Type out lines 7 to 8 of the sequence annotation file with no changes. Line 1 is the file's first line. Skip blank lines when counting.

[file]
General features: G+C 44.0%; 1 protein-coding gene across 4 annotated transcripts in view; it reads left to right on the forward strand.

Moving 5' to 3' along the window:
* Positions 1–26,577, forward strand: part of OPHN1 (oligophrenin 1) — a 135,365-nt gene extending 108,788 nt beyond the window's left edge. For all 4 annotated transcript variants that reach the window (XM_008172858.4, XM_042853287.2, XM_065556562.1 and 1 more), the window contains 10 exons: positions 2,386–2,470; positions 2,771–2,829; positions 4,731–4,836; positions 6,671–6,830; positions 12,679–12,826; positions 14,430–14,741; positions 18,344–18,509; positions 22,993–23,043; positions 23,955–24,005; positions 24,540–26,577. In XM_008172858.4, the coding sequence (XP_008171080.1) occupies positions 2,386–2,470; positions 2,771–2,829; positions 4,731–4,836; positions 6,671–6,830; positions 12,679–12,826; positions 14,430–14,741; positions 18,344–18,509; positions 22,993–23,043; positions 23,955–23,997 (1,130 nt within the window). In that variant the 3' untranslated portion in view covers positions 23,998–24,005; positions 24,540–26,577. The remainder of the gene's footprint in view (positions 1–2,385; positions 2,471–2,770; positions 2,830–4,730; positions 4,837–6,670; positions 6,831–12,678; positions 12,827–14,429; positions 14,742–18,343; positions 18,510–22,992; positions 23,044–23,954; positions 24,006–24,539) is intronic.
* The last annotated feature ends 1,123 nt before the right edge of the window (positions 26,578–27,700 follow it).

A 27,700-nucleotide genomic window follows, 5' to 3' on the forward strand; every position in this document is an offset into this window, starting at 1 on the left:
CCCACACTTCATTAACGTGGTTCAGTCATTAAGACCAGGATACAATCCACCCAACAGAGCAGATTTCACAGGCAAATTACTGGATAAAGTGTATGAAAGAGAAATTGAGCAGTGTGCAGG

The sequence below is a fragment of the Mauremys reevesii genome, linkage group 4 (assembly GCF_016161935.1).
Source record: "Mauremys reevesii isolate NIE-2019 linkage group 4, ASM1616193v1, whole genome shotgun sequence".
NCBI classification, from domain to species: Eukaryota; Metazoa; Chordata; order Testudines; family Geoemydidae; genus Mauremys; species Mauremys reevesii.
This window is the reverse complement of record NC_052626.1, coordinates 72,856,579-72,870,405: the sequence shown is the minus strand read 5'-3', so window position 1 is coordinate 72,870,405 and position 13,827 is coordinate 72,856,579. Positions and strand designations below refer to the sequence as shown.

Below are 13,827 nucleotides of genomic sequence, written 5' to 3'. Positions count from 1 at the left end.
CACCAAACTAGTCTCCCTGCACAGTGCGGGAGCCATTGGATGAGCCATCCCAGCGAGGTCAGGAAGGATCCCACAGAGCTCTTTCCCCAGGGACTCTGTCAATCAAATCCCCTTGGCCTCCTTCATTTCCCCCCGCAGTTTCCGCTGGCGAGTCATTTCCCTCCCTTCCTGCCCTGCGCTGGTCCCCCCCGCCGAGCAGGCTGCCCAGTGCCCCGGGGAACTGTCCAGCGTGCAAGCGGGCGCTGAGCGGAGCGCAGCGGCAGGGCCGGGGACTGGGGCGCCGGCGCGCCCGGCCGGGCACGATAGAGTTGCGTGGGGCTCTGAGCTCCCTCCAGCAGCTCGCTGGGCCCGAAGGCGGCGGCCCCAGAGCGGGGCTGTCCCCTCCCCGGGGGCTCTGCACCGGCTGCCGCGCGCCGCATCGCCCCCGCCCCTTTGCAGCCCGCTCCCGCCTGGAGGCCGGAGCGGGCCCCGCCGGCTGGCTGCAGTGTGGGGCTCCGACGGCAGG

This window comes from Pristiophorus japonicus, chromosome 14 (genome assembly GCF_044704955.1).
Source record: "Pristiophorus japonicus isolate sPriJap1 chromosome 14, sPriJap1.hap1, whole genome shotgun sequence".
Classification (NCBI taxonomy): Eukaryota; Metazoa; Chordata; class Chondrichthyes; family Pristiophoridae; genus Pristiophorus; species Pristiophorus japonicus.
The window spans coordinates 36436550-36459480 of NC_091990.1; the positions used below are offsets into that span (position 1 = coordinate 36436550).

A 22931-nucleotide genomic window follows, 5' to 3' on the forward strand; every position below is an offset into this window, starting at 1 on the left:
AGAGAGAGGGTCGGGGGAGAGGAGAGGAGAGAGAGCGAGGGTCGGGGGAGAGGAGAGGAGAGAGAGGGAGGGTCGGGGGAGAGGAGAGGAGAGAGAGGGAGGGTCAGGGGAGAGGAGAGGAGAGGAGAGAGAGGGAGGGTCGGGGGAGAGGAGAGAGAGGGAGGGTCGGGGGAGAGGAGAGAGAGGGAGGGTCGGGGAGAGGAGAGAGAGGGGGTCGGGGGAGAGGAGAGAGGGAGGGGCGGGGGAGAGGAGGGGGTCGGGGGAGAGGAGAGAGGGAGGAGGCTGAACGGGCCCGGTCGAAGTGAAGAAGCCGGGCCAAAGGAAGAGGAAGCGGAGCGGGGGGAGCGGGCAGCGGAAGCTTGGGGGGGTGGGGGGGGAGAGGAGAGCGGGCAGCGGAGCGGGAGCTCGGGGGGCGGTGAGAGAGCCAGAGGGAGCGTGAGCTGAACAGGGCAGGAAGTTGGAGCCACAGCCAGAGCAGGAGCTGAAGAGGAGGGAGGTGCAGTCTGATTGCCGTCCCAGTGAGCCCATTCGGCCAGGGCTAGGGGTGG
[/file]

The sequence below is a fragment of the Mauremys reevesii genome, linkage group 4 (assembly GCF_016161935.1).
Source record: "Mauremys reevesii isolate NIE-2019 linkage group 4, ASM1616193v1, whole genome shotgun sequence".